Electric Field Energy in Capacitor
?how
?how
?how
The energ% stored on a capacitor is in the form of
energ% densit% in an electric field is given b%
This can be shown to be consistent with the
energ% stored in a charged parallel plate capacitor
Parallel Plate Capacitor
?how
The capacitance of flat, parallel metallic plates of area A and separation d is given b% the
e*pression above where:
= permittivit% of space and
& = relative permittivit% of the dielectric material between the plates
&=2 for free space, &N2 for all media, appro*imatel% =2 for air
The 8arad, 8, is the ?I unit for capacitance, and from the definition of capacitance is seen to be
e<ual to a #oulomb/Volt
!n% of the active parameters in the e*pression below can be calculated b% clic&ing on it "efault
values will be provided for an% parameters left unspecified, but all parameters can be changed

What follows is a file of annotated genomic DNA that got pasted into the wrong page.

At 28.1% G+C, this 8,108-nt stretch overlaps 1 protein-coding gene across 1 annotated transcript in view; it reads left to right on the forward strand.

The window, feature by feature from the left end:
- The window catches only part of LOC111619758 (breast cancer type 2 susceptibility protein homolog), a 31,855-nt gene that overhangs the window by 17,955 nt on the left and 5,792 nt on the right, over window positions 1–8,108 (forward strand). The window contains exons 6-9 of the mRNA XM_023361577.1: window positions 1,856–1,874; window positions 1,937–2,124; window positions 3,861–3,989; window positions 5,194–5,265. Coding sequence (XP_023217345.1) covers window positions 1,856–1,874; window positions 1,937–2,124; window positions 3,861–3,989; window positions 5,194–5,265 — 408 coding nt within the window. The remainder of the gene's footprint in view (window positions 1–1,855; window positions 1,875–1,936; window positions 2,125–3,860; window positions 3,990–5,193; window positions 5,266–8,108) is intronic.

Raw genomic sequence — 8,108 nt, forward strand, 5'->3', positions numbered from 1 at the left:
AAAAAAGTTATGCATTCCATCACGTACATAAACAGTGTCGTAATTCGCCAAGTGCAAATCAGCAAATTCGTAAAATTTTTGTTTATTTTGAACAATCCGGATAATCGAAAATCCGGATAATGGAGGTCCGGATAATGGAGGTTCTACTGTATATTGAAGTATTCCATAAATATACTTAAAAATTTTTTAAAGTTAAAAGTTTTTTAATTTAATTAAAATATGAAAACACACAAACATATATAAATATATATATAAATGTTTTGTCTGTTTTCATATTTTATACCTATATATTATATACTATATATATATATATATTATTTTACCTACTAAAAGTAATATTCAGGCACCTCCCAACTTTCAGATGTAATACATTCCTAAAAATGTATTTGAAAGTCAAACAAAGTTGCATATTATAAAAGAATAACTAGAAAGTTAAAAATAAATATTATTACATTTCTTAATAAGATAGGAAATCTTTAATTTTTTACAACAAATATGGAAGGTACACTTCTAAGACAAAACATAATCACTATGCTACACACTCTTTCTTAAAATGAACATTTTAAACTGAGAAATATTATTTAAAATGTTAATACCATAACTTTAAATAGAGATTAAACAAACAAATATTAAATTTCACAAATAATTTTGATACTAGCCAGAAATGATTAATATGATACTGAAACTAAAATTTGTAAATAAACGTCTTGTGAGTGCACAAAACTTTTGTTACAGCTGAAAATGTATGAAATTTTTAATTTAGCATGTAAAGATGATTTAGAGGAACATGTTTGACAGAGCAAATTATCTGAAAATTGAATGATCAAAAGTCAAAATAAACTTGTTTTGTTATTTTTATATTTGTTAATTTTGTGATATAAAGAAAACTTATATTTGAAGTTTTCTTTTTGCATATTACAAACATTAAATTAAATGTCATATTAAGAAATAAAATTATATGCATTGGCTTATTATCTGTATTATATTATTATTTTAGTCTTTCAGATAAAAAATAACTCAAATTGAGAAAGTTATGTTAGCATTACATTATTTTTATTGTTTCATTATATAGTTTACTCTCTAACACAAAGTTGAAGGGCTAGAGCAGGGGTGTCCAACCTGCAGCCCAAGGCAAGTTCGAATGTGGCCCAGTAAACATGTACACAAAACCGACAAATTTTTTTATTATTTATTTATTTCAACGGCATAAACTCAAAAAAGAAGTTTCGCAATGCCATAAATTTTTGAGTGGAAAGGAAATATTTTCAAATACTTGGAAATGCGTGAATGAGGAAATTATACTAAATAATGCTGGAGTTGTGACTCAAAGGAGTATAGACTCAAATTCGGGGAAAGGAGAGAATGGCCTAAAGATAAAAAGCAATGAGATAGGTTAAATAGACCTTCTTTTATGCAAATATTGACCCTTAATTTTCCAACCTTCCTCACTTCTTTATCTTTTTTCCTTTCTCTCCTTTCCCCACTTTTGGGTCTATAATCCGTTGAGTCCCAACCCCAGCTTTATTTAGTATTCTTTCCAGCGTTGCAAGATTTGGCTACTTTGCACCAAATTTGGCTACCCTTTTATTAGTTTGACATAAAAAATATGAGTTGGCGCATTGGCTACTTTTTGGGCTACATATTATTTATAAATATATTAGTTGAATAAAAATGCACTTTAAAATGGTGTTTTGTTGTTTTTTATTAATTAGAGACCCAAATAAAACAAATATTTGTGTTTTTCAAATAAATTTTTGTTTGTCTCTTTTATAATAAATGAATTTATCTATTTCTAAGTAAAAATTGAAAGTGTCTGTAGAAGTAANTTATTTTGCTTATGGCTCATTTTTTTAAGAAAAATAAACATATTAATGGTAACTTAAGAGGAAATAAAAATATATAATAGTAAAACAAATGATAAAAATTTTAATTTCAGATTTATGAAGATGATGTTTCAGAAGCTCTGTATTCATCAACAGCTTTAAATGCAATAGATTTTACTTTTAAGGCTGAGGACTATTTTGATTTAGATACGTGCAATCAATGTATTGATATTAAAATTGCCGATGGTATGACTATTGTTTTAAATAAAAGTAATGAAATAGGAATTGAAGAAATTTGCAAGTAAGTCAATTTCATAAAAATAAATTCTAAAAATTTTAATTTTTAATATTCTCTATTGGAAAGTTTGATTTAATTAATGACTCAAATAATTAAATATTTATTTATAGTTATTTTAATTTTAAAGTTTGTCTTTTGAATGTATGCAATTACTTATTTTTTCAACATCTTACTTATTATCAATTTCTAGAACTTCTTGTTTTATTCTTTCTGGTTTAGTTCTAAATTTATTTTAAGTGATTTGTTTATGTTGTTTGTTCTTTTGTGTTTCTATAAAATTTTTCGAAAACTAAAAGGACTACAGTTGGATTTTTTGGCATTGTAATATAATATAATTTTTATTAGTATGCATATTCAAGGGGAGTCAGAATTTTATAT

!fter editing data, %ou must clic& on the desired parameter to calculateG values will not
automaticall% be forced to be consistent
Capacitance o) Parallel Plates
The electric field between two large parallel plates is
given b%
?how
The voltage difference between the two plates can be e*pressed in terms of the wor& done on a
positive test charge < when it moves from the positive to the negative plate
It then follows from the definition of capacitance that
Filter Circuits
! variet% of filter circuits can be made from combinations of capacitors, inductors, and resistors
Time Constant )or Transients
The electrical transient phenomena in capacitors and inductors are e*ponential processes The
coefficient of time in the e*ponential is an important rate parameter and is t%picall% e*pressed in
terms of a time constant
-aving the units of time, the time constant represents the time for the e*ponential term to drop to
2/e or OCF@P of its original value 0ach subse<uent time constant will decrease it b% the same